I remember the day we talked about introducing it – I walked out of the meeting thinking, “OK, we can try a carousel of activities, but it's going to be similar to you asking me to write everything from now on with my right hand instead of my left…I will try it because you've asked me to. It's going to look odd. My class and teaching assistant are going to be mightily confused. The result will not be pretty.”
However, I promised to try.
So it was that we began our new policy: no more would we do one hour of literacy before break and one hour afterwards for maths.
Instead: two hours of maths on a Monday and a Wednesday and two hours of literacy, on a Tuesday and a Thursday.
How does it work?
The first step is to split the class into large groups of eight or nine – bear with me – to create effectively three very small classes.
Next, rearrange the tables for the three groups. Two of the activities should be mini-lessons linked to different learning objectives from the week's teaching sequence and the third table should have an independent activity in a similar vein to the first two.
Three activities on two days means six activities, plus a shorter maths lesson on a Friday after an extended write.
Seven activities a week is surely better for their learning each week, rather than the usual five?
The obvious reaction to the preceding sentence will no doubt be: "More work! Ofsted are banging on about workload, you've been banging on about workload and here you are advocating more work."
I have a guided group, which is live marked. My TA has a guided group, which is live marked. A feedback slip is filled in and stuck into a feedback book, leaving me with one independent activity times 24. To read about this marking policy, see my previous Tes blog.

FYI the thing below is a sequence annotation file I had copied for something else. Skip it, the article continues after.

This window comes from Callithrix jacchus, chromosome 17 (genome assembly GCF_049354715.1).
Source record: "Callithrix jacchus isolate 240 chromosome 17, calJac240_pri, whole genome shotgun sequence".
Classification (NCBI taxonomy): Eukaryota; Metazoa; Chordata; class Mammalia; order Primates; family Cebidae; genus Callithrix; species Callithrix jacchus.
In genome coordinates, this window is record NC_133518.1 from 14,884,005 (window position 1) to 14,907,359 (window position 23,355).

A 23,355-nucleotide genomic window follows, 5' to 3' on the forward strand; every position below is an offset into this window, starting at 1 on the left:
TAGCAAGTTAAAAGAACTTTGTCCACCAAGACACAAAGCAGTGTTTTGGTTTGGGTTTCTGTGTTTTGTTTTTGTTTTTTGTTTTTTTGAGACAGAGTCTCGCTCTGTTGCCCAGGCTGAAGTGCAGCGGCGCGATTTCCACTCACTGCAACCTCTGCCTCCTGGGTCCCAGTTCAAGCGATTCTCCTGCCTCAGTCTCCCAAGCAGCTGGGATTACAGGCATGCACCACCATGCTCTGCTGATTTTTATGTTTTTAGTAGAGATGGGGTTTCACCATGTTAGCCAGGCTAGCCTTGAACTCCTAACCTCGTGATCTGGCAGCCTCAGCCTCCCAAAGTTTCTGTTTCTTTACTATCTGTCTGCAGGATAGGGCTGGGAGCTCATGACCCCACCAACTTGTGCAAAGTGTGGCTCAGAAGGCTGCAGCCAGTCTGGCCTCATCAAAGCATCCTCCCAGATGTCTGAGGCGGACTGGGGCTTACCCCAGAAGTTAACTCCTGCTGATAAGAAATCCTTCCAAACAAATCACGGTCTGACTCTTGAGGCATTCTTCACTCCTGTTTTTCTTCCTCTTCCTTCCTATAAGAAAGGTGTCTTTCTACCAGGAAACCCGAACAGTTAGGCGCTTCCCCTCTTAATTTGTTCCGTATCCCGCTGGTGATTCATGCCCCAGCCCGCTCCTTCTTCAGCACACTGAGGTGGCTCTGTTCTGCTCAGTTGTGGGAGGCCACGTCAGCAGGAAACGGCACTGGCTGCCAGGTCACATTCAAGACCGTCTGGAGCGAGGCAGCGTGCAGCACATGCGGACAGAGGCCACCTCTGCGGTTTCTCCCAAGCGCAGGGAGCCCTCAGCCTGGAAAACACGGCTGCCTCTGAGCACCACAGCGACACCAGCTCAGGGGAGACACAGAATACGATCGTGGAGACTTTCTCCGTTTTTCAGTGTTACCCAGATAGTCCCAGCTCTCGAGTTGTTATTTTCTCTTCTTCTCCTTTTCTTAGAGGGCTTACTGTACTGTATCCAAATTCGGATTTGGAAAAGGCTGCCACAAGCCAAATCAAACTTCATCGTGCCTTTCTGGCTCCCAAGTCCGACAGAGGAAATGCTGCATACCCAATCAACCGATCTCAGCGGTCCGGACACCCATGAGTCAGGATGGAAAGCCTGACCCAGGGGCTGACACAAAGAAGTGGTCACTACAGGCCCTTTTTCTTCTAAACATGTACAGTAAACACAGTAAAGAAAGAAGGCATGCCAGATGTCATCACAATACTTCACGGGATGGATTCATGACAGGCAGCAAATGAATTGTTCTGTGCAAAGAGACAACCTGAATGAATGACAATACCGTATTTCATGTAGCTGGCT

I am a massive advocate of differentiating by resource. Teach the skill, present the problem and then the children use a concrete, pictorial or abstract approach to complete the task. National Centre for Excellence in the Teaching of Mathematics (NCETM) materials have mastery and mastery with greater depth activities, anyway – so it lends itself well here to stretching your most-able students.
I work with every single child every single day, as does my TA – and the students still have the opportunity to work independently twice a week.
So more learning, more opportunities for on-the-spot assessment, but with no extra marking?
It took me about two weeks to get used to it. Sticking tight to your timings to ensure that you fit all three activities in was troublesome to begin with. However, an occasional nudge from your TA works wonders.
If a child is off on Monday, they have effectively missed "two days of maths", but a separate input from the TA – alongside those who struggled the previous lesson – and a bit of same-day intervention catches them up quickly and effectively.
For those of you who are not lucky enough to have a TA, this can still be done. Your children will be working independently already, so simply switch it to independent tasks.
I'm in no way saying that it's the best way to teach. However, I can that say I know my class inside out, as does my TA, more so than ever before.
Gavin Goulds is Year 1/2 class teacher and maths leader at Kennington Primary School in Preston, Lancashire. He tweets @goulds_mr